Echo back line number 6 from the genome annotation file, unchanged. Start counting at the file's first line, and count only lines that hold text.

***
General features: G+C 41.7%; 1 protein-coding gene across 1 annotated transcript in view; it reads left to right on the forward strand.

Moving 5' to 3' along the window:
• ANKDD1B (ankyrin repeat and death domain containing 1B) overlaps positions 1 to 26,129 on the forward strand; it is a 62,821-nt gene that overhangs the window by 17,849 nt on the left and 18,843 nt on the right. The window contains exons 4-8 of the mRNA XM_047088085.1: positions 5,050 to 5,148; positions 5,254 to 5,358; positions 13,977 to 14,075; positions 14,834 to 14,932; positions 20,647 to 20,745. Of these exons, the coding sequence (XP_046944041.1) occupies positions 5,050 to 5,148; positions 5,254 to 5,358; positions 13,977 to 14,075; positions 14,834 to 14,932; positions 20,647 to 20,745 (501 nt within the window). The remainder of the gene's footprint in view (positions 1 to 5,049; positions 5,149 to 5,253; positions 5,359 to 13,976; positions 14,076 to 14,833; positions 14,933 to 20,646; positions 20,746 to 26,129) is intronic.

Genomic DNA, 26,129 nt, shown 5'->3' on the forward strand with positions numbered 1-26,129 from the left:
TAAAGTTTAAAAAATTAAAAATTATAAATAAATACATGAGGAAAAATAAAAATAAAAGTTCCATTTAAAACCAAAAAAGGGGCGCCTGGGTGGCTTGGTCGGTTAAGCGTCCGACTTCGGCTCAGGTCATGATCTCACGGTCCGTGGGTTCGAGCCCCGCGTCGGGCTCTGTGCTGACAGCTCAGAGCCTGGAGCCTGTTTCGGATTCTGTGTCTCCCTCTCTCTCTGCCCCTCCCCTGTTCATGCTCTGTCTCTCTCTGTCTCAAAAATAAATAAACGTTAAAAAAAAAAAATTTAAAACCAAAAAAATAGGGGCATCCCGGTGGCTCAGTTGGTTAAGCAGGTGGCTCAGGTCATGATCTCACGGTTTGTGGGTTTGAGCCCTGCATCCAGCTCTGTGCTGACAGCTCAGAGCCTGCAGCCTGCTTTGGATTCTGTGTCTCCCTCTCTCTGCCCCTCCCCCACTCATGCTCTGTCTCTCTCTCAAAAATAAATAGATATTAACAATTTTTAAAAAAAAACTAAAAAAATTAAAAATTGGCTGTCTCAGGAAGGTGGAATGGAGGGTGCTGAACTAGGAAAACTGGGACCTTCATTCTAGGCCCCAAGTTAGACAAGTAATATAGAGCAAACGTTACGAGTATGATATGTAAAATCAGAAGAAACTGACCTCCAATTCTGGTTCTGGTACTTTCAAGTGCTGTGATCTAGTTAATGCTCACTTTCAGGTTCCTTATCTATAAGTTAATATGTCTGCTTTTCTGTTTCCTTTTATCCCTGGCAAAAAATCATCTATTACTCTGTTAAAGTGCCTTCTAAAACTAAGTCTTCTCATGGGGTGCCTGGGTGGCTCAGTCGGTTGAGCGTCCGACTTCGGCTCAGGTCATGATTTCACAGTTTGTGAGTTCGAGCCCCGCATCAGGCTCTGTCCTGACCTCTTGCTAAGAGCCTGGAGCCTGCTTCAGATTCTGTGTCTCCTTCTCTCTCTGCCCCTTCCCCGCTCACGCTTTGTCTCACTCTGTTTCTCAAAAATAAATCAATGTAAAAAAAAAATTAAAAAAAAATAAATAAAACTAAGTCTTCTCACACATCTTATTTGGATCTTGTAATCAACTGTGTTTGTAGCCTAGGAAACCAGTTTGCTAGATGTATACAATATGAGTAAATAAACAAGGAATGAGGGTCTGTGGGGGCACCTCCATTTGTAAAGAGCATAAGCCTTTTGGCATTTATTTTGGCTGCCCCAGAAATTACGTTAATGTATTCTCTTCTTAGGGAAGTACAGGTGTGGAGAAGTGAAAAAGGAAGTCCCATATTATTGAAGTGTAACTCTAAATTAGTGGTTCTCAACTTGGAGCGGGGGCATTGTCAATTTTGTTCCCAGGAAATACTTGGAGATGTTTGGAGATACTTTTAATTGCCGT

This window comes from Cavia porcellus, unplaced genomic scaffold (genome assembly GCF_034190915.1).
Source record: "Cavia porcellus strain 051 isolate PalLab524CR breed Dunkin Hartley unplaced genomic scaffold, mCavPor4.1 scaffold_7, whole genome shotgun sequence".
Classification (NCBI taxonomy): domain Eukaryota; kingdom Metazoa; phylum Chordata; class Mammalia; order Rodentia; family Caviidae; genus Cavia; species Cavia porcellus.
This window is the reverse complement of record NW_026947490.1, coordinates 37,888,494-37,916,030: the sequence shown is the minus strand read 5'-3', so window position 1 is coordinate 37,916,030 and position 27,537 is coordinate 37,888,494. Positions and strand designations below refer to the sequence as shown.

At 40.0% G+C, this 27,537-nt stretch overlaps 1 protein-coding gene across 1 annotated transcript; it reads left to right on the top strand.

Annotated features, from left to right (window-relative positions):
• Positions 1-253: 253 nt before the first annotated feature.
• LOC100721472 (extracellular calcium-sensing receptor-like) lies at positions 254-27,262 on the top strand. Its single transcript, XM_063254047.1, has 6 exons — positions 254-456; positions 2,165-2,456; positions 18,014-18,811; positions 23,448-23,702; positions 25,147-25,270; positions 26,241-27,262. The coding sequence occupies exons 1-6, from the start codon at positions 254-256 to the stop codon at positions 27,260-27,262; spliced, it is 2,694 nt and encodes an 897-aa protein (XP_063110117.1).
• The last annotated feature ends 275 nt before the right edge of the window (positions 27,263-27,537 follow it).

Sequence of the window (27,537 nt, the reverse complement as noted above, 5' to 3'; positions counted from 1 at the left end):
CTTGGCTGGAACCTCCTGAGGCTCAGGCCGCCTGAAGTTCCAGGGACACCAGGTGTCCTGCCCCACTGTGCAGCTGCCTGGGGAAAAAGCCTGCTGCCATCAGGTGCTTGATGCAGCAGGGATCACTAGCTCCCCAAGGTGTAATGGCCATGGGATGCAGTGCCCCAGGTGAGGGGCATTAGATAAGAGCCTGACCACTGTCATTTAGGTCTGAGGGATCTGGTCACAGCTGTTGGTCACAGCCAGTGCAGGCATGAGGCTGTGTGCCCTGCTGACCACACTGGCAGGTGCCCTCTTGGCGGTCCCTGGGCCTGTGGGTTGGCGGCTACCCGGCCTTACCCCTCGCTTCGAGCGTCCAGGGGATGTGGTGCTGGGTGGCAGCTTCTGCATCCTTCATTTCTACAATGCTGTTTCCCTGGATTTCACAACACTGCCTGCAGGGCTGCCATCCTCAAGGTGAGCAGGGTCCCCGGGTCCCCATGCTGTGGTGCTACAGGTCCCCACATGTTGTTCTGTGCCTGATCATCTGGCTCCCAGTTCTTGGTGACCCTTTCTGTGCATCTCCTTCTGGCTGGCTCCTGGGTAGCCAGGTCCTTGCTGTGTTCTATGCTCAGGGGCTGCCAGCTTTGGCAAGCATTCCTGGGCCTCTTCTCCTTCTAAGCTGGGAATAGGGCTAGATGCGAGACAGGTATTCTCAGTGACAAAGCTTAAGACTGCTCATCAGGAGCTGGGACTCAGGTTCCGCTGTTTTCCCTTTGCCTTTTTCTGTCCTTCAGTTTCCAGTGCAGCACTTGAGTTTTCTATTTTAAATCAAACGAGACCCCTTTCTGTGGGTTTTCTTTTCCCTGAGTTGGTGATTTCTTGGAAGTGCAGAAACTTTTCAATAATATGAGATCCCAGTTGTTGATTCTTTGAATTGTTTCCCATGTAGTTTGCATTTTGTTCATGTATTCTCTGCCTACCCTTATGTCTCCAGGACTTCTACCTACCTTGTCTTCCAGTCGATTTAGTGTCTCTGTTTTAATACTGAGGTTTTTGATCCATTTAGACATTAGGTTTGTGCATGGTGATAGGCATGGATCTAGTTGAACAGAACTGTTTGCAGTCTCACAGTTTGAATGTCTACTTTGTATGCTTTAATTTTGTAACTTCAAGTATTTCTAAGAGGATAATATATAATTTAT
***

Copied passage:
This window comes from Cavia porcellus, unplaced genomic scaffold (genome assembly GCF_034190915.1).